Perhaps I shouldn't have called this feature all you really need for baby bathtime. Because the truth is you don't need anything other than somewhere clean to pop them - and the basin in your bathroom or the sink in the kitchen will do. Until they're on solids, you really don't need to use anything other than water to clean babies.
However, in the real world, we all kind of like to have a little bit more. A proper bath so you don't have to clear out the crocker first is quite nice. Again, you could use a bathtub. When my son was a couple of months old and I was visiting relatives, I just stuck a towel on the bottom of the bath, put in a little bit of water, and then supported him with one hand while I cleaned with the other.
That said, you really don't want to be doing that in the long term. It is a killer on your back. And while it was nice to have a bath with baby, it wasn't always terribly convenient to have to strip and hop in the bath myself.
So what's out there for baby bathtime? Here's the basics, and enough information to let you decide for yourself if you'll need the kit - or not.
It isn't a necessary piece of kit, as I mentioned above. But especially in the first few weeks it can be very useful. For one thing, you can use it anywhere. For the first month, I found it much more preferable to bathe my son in the living room than in the bath room.
I just used the basic Mothercare baby bath - like this one, the Little Circus Bath, which costs just a tenner. It is plastic, so lightweight, and a good size for baby. He could still fit in it when he was a year old. Also the way the sides curve made it easier to carry about even with water in there.
Then there are the more portable options. I know that a lot of mums are using the Flexibath (£29.95) as their main bath too. A little pricier but you're getting a bath you can take about anywhere with you, and that's handy specially if you're living somewhere where space is at a premium. We've reviewed the Flexibath, and you can read the review here.
Bath time toiletries
You don't need to use shampoo on a baby's hair. Just water is fine. Anything else, even Johnson's baby shampoo, will be harsh on their scalp. If your baby has cradle cap, use olive oil. Mine had a lot of this stuff - it looks like scaly, hard patches of skin, usually darker in colour than normal skin.
For a newborn, you'll want to give them a top and tail several times a day. For this you'll need two pots, one for the face and one for the bottom, and a bag of cotton wool. Keep the supplies by the bath so you can use the 'tops' pot for cleaning his or her face when you have a bath.
Use sterile water on the face - boil the kettle and let it cool till the water is warm. Then just wipe the face (newborns get a lot of crusty stuff in their eyes, and also some can be prone to conjunctivitis and this helps) with the cotton wool using one swipe only especially around the eyes. And then clean the bottom. You shouldn't use wipes on a baby this young as the chemicals are too harsh and chances are you'll get nappy rash.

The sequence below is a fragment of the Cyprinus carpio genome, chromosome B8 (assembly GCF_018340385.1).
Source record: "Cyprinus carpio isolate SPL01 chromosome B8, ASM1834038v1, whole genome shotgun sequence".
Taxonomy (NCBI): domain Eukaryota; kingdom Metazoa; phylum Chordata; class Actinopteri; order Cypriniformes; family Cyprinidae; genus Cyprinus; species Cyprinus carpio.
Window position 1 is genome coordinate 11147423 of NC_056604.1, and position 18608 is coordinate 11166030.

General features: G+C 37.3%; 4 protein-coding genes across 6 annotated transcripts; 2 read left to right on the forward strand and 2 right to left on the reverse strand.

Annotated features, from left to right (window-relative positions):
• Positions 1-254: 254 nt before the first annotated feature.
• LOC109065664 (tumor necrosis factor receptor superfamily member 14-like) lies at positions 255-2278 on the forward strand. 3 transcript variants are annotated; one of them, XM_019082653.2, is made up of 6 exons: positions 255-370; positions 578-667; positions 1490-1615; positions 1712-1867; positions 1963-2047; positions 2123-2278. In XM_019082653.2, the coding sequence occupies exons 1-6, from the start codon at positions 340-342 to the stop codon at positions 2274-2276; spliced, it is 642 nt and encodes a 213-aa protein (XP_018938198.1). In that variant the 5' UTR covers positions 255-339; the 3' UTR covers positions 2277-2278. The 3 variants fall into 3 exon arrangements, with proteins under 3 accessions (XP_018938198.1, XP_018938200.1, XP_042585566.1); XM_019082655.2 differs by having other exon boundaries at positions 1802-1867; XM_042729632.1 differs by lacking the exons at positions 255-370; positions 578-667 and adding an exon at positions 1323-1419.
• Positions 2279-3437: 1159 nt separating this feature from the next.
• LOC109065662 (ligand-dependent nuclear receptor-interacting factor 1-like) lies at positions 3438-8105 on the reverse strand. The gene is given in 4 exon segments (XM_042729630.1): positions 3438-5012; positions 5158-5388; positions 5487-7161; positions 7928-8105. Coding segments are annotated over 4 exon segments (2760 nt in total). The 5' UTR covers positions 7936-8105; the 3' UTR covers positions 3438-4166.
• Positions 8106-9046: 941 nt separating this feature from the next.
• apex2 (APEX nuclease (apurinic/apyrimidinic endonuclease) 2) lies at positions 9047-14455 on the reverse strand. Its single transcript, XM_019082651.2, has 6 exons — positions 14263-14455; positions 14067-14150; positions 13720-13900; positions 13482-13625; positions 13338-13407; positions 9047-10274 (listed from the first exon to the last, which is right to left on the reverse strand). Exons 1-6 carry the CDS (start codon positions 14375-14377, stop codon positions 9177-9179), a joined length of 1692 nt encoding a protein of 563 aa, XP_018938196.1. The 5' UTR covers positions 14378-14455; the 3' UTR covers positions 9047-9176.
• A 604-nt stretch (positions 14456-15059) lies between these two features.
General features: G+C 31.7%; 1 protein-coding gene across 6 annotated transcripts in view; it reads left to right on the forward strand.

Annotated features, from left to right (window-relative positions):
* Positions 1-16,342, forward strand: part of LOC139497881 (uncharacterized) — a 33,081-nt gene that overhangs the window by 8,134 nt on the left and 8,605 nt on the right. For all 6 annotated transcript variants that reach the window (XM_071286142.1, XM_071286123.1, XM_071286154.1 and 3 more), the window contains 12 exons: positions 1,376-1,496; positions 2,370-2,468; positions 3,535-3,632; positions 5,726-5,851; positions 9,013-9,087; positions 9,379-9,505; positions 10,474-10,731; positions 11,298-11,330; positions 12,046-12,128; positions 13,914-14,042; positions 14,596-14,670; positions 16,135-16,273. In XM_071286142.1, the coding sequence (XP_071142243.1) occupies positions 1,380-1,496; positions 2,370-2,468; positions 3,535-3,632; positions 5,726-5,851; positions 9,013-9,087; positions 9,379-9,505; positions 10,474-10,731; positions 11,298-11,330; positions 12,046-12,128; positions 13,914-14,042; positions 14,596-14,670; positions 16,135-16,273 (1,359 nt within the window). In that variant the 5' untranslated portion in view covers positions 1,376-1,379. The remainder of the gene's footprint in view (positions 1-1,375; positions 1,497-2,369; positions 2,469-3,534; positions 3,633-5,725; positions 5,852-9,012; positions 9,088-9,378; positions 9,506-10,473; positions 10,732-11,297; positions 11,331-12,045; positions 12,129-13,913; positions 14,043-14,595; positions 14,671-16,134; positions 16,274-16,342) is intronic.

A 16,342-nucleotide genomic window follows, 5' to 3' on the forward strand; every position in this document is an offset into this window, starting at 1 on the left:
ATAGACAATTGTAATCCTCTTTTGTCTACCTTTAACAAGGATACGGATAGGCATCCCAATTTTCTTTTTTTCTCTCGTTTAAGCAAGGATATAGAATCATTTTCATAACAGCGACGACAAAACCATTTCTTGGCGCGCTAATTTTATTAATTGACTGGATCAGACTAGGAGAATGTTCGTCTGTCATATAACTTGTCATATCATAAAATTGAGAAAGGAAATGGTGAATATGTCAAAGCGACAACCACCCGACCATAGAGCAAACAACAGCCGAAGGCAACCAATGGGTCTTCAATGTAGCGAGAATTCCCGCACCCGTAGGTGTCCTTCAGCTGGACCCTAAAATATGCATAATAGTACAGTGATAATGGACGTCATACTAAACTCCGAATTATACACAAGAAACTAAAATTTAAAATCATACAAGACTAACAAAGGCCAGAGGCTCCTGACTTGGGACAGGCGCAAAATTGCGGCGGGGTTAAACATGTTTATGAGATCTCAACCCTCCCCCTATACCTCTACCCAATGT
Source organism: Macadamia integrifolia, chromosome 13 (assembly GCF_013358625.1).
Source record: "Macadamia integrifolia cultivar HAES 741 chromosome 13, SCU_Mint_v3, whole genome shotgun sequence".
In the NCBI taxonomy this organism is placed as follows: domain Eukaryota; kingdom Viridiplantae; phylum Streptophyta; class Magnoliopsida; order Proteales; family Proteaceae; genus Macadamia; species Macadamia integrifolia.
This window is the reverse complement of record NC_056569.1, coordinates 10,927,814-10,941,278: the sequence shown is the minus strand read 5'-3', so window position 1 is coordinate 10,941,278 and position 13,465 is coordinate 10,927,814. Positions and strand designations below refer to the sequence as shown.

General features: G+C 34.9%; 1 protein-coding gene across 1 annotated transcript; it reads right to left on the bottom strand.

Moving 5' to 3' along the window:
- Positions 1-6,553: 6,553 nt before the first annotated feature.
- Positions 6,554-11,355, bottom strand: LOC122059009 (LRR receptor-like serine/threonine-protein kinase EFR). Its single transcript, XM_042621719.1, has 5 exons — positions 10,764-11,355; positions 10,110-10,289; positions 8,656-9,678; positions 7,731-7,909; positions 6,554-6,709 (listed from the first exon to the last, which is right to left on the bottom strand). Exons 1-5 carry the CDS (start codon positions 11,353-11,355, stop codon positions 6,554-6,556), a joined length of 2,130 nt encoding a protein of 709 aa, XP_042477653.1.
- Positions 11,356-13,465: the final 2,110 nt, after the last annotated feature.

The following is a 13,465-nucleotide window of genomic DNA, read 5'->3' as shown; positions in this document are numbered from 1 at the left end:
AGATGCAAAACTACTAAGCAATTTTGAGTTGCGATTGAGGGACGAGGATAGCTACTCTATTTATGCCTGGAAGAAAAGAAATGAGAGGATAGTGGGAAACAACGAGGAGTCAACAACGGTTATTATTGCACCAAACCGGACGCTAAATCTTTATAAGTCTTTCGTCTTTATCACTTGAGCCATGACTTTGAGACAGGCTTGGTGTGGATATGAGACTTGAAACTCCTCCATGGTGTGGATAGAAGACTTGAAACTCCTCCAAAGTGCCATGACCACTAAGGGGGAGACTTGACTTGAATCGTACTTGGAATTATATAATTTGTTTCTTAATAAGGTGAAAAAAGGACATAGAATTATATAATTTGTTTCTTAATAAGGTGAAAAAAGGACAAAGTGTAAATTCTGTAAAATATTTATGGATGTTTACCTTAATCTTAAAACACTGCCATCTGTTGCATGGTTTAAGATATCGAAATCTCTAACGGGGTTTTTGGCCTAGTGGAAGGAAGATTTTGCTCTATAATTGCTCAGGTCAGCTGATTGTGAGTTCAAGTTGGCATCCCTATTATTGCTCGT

I only ever used cotton wool for cleaning baby not a flannel, and then when he was older I used a soft sponge. However, once they get to a certain age (and for my son this was around two) you need a good cloth to give that face a scrub to get it clean!
Personally, I'd have LOVED a Cuddledry when son was a baby, although sadly they weren't around then. Now this is a luxury, but there's no harm in allowing yourself a little luxury now and again. Especially if you can get someone to buy it for you as a gift! A Cuddledry is a baby towel that mummy or daddy wears - and you can then scoop your baby up to cuddle and hold them as you dry.
Really a nice, soft hand towel will do the trick, and I had a couple that I used. But I did find that, especially during colder evenings, the towels that had the covered over corner - so you can use it like a hood - were more practical.
Bath time accessories
There's a huge array of stuff out there for baby's bathtime, if you do want to spend the money. I'm not going to go into them all here. I would recommend a bath mat for when you start using the big bath. Especially if they're a little unsure of the bath - I got a nice, spongy one so it didn't feel like he was sitting in a hard bath and he was much happier about bath time after that.
I did get a cover to go over the taps, but found that was a waste of money. It actually attracted him to the taps more than anything else and I spent my time making sure he didn't try to take it off. Why put cute little sea creatures on it? In the end I figured it was a better use of my time to simply make sure he didn't go near the taps.
Is there anything that you bought that turned out to be a life saver or a huge money waster? Let us know!